Interesting Facts About Giant Mesquite Bugs
Carbon Dioxide Sensitivity
Giant mesquite bugs, which can be found on mesquite trees during May-August, are known to be sensitive to carbon dioxide. This sensitivity enables them to detect the presence of humans and other animals. For instance:
- They can sense an increase in carbon dioxide levels in their surroundings
- This helps them avoid potential predators
Interestingly, these bugs are attracted to human sweat. The reason behind this attraction lies in the various chemicals present in our sweat, such as:
- Organic compounds
- Amino acids
These substances may serve as a potential food source or play a role in their behavior.
Communication through Pheromones
Giant mesquite bugs use pheromones as a means of communication within their species. Some key aspects of their pheromone communication include:
- Attracting mates
- Signaling danger
- Marking territory
Though these bugs may be a common sight on mesquite trees, they cause no significant plant damage, are harmless to humans, and do not have a venomous bite or sting, as mentioned in this source.
Comparison between Giant Mesquite Bugs and other common insects:
|Giant Mesquite Bug
|Yes (when provoked)
In summary, giant mesquite bugs have intriguing abilities and behaviors such as their sensitivity to carbon dioxide, attraction to sweat, and communication through pheromones.
Over the years, our website, whatsthatbug.com has received hundreds of letters and some interesting images asking us about these insects. Scroll down to have a look at some of them.
Letter 1 – Giant Mesquite Bug from Mexico
Tue, Dec 9, 2008 at 3:58 PM
I was hoping you can help me identify this insect. I know it belongs to the true bug or Hemiptera group.
They are abundant in a small area of tall grasses and spiny bushes near Ciudad Guzman, in the Mexican state of Jalisco, within sight of the Zapotlan lake. Although they are most common during the warm season, this one I photographed during winter.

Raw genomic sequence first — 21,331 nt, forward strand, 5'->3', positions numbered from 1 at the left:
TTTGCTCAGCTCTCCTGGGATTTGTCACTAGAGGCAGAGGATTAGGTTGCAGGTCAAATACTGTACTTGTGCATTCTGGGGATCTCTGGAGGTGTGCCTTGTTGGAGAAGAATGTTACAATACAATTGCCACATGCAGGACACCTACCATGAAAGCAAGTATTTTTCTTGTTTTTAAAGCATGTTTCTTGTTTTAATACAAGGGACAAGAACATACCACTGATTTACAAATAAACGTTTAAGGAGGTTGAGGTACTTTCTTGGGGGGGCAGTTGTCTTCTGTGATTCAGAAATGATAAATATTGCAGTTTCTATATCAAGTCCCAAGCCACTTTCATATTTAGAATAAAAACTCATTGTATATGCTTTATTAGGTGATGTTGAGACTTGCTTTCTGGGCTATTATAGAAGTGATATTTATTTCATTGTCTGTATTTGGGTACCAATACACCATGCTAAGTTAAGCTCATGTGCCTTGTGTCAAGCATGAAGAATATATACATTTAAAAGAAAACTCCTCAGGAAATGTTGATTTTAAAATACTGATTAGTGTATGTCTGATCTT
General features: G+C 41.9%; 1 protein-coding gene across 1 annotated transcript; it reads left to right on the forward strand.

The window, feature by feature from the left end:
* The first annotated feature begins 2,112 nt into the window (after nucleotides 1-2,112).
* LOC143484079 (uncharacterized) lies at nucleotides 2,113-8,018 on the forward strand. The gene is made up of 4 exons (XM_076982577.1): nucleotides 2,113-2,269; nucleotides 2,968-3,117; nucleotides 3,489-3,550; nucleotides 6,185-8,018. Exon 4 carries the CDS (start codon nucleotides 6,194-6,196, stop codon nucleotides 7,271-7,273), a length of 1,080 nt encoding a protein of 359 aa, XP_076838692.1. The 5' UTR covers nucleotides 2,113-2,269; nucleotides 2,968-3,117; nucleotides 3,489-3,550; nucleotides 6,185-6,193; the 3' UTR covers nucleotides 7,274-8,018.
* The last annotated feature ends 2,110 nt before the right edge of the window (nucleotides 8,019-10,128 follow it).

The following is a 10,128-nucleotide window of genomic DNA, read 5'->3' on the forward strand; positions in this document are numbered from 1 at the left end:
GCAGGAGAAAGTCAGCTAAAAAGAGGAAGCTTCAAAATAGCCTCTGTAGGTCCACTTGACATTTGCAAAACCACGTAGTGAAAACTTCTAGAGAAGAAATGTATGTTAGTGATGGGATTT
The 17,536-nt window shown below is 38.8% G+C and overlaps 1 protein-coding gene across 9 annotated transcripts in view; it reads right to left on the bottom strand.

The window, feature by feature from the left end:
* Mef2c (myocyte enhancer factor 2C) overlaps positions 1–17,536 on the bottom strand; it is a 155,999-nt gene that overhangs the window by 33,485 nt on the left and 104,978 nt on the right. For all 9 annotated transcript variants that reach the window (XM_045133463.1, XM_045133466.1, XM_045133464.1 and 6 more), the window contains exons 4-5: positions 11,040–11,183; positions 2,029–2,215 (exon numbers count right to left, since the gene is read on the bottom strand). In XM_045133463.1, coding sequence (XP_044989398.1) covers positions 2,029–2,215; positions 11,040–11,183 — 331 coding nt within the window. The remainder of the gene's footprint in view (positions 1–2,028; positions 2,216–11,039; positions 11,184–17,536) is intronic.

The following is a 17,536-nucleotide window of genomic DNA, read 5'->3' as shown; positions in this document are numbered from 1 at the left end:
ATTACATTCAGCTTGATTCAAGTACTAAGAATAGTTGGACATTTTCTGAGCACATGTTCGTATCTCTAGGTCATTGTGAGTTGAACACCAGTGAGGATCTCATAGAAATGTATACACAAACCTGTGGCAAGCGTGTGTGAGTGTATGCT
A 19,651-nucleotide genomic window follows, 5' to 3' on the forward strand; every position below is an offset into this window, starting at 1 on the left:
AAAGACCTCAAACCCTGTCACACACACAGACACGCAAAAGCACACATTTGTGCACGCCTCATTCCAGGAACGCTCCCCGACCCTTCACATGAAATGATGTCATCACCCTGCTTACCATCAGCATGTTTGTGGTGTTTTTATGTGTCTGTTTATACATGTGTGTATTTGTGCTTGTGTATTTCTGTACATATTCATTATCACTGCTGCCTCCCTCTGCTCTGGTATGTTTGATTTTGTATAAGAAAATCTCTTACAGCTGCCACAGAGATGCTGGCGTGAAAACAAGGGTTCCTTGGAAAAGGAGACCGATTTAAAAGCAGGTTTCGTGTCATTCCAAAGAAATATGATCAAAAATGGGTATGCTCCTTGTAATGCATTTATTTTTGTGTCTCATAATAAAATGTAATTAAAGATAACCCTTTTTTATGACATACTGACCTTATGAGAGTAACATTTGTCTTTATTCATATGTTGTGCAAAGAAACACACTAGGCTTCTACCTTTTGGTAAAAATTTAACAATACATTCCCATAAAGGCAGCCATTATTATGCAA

There seem to be several species with different markings on their wings and body. This one is rather dull colored (except for the metallic blue section between the wings, which Im afraid didnt get too well represented in the photos), there are others with bright white, black and orange spots. Some are much bigger than this one.
They usually hide underneath leaves or spiny branches, and if they see you look at them, they move so that they remain hidden. If handled for too long, they shoot a red-orange or brown liquid that smells like a marker and is seemingly absorbed by skin within seconds. I haven´t felt any kind of effect after being shot with this fluid.
They fly, but not often. They seem to be fond of spiny bushes and acacia, but I’ve also found them in pine trees, sometimes in groups. I’ve seen some eaten from the inside by fungi.
I hope this information is useful.
Near Zapotlan lake, Jalisco, Mexico
Dear Dragonfly Man,
This is a Giant Mesquite Bug, Thasus acutangulus. The winged adults are considerably less colorful than the wingless nymphs, which are black, orange and white as you describe. The thorny shrub you describe is probably mesquite, the favored food plant.
Letter 2 – Giant Mesquite Bug
A new bug for me
I’m having a hard time identifying a bug and was wondering if you could put a name to a face for me. It is about 2.5 inches long. I couldn’t get a good picture, but instead of jaws it has a ‘snout’, for lack of a better term. Much like a tool it would use to gather nectar… maybe. I’m in Southeastern Arizona right near the border between the Sonoran and Chihuahuan deserts. We are currently in the monsoon season which brings out all sorts of little crawlies. This is just one I’ve never seen before. Thanks.
Your letter is the second today with images of the Giant Mesquite Bug, Thasus acutangulus.
Letter 3 – Giant Mesquite Bug
I searched your website but could not find anything similar to this bug. This bug was sited on the Anza trail between Tumacacori and Tubac along the Sant Cruz River. The trail was littered with these bugs, they were a bright red with white and black markings ranging from the size of a dime to the size of a quarter. The time of day was early morning. A fellow hiker said that he had heard them referred to as Mexican Generals, but I can’t find anything on the internet. Thank you